Pink Up: Where we stand in the fight against breast and other cancers
LAUREL, MS (WDAM) - On the 7th of each month, we at WDAM "pink up" for breast cancer awareness. We sat down with a cancer specialist in Laurel for a conversation about where things stand now, and what lies ahead in the struggle against cancer.
Dr. Nikhil Mukhi, hematologist and medical oncologist at South Central Cancer Center in Laurel, said the approach to cancer treatment has come a long way.
"Back in the days we all talked about treating cancer and trying to find a cure," he said. "As time goes on, we've learned that it's not a matter of treating cancer. We're treating people now, and every person is different. Every person's cancer is different. We don't necessarily have to treat everyone the same way."
Cancer treatments can vary from person to person, depending on the type and stage of cancer.
"For one person we may focus on helping them get rid of cancer as soon as possible," Mukhi said. "In another person, the cancer may be too advanced, and we know that the purpose of our treatment is going to be to make them as comfortable as we can and help them spend time with their family and get back to things that they like doing."
Is there anything particular on the horizon that gives him hope?
"To be honest, the cancer landscape is expanding so rapidly, and with every year we're finding new treatments that are giving us hope towards cure," he said. "Just to give you one example, three years ago, if a person came in to see me with lung cancer, I would probably offer them eight months to live. Lung cancer, that spreads to different parts of their body. And today the landscape has increased life to in excess of two years. And we're seeing people that are even cured from that same cancer. The biggest development we've had in the past few years is immunotherapy."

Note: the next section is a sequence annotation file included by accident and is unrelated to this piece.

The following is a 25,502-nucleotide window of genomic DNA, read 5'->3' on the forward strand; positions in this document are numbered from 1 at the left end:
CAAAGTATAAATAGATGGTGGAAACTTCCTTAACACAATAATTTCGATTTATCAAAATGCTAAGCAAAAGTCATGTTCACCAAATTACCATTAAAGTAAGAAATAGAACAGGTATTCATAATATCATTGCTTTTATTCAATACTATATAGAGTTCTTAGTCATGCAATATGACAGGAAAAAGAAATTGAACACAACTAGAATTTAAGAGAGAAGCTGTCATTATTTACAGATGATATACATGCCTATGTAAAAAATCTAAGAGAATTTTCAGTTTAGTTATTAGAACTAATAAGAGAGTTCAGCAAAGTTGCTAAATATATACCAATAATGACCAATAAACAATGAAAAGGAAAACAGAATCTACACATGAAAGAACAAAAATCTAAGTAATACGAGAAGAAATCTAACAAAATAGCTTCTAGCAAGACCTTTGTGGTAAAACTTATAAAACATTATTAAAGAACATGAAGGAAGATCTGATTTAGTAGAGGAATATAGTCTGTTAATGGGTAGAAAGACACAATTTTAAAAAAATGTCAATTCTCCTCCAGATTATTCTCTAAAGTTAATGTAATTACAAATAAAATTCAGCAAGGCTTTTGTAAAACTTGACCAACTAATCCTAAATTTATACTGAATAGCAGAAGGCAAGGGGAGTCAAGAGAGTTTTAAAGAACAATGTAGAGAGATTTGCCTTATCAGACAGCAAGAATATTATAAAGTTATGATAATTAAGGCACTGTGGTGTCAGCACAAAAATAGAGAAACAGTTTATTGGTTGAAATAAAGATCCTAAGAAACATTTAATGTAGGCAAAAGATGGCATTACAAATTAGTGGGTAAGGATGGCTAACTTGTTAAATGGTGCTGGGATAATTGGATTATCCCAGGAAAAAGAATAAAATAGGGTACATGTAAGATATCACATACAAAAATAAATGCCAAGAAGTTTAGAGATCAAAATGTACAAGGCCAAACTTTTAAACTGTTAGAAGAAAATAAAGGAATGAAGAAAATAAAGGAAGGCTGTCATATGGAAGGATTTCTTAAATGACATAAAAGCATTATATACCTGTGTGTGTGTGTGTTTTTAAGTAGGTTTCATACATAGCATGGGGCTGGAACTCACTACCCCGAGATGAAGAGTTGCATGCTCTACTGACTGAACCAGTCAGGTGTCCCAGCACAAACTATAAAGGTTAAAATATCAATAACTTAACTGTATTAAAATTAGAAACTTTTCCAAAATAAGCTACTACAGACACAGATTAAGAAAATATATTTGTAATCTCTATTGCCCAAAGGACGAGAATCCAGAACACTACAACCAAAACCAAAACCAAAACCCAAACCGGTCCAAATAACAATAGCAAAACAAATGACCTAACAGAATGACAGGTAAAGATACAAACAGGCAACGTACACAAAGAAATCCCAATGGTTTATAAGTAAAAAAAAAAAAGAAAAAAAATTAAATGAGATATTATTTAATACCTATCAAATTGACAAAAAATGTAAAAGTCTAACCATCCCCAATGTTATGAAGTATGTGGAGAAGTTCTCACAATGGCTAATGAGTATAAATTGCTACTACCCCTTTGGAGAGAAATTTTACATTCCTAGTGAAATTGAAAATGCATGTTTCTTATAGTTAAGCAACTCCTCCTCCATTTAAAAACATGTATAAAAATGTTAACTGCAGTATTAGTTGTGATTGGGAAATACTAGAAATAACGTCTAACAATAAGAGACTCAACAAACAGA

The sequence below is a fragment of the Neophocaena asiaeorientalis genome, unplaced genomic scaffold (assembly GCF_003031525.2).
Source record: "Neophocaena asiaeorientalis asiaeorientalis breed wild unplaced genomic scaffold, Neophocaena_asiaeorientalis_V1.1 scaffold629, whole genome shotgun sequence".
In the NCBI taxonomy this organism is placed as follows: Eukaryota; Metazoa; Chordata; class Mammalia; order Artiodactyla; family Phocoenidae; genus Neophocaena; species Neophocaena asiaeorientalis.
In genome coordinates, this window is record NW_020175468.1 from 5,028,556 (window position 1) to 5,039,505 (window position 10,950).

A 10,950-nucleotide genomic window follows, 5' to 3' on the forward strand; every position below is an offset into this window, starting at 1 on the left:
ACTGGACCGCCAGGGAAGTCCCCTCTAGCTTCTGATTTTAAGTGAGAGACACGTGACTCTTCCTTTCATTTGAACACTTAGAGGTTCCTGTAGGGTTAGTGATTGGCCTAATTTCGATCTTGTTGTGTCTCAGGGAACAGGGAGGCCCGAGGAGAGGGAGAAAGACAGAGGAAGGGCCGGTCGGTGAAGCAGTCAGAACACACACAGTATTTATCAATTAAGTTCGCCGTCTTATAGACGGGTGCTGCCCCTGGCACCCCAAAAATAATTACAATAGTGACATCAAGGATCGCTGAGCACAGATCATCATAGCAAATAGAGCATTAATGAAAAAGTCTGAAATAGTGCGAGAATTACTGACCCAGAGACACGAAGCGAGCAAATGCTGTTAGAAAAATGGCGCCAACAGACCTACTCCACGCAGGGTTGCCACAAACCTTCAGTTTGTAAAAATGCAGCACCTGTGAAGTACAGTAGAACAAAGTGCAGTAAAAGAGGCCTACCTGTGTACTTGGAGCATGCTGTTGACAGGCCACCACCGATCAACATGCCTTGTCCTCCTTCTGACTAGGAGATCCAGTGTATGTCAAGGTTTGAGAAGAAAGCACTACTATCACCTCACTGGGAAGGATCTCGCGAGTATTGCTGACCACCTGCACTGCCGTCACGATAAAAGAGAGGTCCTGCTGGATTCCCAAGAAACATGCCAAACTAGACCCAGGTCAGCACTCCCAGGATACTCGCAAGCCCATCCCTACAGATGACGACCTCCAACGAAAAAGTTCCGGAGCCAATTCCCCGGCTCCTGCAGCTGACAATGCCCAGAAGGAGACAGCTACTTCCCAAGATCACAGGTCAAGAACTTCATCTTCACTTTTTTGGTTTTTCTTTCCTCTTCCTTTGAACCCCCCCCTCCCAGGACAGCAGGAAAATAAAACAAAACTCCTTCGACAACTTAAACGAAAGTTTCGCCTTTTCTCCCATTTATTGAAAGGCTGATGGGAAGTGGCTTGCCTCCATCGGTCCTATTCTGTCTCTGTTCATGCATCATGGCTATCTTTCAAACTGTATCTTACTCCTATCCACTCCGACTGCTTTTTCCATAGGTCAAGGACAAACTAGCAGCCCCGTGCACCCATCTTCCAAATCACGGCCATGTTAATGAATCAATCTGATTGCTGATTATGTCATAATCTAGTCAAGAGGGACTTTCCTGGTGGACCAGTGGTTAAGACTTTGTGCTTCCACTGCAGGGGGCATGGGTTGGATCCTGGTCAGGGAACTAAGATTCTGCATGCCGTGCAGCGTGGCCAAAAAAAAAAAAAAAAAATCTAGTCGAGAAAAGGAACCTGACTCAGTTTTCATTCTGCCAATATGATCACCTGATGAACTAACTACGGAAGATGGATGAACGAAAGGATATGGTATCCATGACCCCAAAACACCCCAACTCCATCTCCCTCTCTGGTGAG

What exactly is immunotherapy?
"Immunotherapy is a combination of medications that stimulate your own body to fight against the cancer," Mukhi said. "And this has really changed the landscapes of a lot of different cancers. So it gives us hope that even though we're making slow progress, we're sort of getting to the goal where we can eventually talk about curing the majority of our patients."
And what can loved ones do to support cancer patients?
"I think the first thing and the most important thing is that no one can really understand what a cancer patient has to go through when they hear that news," he said. "And it's a big process getting better, and having to go through all that treatment, and this is a very critical time in their life and they need support. They need people who can understand that they can get angry at times, they don't want to do things, and that's part of what they're going through. I think having a good family support is very critical in cancer care."
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